This paragraph is from an early chapter in the book I’m working on.
It should have been easy to tell her the dream. The images were in my head, and all I had to do was speak. It should’ve taken me a moment to walk from her door to the couch. Sometimes the couch felt as if it dominated the room. For some reason, today I paused on the way to my destination for the next fifty minutes. I glanced at Elliott Bay and the Olympic Mountains through the windows, as if I’d never seen them before. Then I was on the couch, the windows in front of me, and dream images from the night before arrived and seemed to say: transform me into words. I spoke the words that came to me, Mary listened, I heard her silence, and the experience was one long struggle. I stuttered on what felt like every word. After uttering the final word, I found myself imagining what I’d just struggled so much to describe. When the dream images disappeared, I felt as if something or someone inside of me was imploring me to speak. I couldn’t. Maybe “I” had nothing to do with it. The unconscious was in charge. I was very familiar with the experience of stuttering, which was both an inner and an outer one. Mary remained silent. I was disorientated and couldn’t focus on the dream that had been so difficult to utter. I wanted to discard it. We would have time to talk about it more. I would decide.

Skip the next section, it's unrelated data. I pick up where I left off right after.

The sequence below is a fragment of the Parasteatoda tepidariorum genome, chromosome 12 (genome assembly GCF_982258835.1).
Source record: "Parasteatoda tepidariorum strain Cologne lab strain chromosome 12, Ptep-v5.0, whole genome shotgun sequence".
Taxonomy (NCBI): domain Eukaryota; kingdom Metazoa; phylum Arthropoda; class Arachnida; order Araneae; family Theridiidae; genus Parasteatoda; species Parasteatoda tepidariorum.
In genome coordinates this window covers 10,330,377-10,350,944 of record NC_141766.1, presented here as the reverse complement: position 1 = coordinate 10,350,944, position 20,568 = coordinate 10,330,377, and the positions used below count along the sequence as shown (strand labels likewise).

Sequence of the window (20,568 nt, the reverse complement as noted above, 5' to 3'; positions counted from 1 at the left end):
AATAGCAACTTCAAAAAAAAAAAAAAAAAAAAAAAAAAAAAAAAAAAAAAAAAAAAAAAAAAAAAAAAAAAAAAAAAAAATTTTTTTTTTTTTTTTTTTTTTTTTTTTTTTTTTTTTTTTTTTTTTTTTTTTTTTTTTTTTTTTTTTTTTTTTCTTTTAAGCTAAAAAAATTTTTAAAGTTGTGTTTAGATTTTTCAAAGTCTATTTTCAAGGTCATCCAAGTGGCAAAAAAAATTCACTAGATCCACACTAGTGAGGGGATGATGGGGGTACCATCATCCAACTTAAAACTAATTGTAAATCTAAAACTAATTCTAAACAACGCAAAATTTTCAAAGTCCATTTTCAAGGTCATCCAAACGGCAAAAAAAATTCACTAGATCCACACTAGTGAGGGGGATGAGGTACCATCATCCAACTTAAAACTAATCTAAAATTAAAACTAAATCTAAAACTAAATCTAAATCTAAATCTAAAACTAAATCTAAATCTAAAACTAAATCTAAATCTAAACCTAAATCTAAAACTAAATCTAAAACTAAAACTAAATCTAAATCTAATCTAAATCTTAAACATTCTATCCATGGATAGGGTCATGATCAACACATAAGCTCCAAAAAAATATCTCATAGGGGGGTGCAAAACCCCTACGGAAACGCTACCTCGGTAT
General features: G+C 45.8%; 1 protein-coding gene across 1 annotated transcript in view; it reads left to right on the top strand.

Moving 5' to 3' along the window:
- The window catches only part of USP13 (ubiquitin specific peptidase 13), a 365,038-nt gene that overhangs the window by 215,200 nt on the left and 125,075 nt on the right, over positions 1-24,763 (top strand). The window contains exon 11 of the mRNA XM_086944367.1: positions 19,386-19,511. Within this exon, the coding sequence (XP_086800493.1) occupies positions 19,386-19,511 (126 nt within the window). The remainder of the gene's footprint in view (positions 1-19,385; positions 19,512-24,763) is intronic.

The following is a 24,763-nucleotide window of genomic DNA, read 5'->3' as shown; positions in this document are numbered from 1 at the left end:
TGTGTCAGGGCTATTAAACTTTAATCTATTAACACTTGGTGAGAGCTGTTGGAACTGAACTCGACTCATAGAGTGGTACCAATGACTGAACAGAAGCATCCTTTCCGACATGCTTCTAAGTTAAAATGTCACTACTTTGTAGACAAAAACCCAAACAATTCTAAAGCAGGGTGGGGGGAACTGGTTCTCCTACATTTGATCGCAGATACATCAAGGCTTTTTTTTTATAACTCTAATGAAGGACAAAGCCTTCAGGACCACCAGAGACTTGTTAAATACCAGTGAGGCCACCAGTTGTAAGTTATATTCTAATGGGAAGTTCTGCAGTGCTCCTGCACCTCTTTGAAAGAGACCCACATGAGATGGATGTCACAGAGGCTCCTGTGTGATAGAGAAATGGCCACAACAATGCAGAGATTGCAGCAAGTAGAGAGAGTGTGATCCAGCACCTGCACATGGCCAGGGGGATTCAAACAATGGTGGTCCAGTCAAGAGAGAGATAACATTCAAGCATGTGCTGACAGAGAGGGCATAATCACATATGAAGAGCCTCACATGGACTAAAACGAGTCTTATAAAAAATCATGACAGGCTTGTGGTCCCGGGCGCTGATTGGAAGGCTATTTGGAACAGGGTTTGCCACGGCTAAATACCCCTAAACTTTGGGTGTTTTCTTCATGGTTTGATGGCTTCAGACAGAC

My new book has taken me in unexpected mental directions. One minute I know what I’m writing about. Three or four minutes later my narrator finds himself in a different state of mind. Whose state of mind am I dealing with in these writing moments? Is it a sort of mutual mental state within one mind? My narrator exists in my imagination. I created him. To some extent his life is based on my own. Yet I also feel sometimes that he’s moving me around in my imagination, as if he represents the right hemisphere of my brain, the intuitive part. He often reminds me that I’m writing about mental moments. I’m writing a book about moments in the mind of my narrator. Is it that simple? In reality, I’ve had similar mental experiences to the ones my narrator tries to describe in words. Maybe the two of us, my narrator and I, translate an unknown text, which has yet to be imagined or thought, into a written one. We need each other. I know I need him, which seems strange to see in words. Perhaps my narrator represents the spontaneous writer in me in action. He’s not afraid to translate images into words. This new book of mine has started to become a reality in my mind. I’m writing short chapters, each one consisting of a few vignettes, on what it was like to be on the psychoanalytic couch for the first twelve months of the treatment. My narrator and I are creating a fictional version of what I experienced. We’re in this together, or are we?
(This comes from a chapter of the book I’m working on)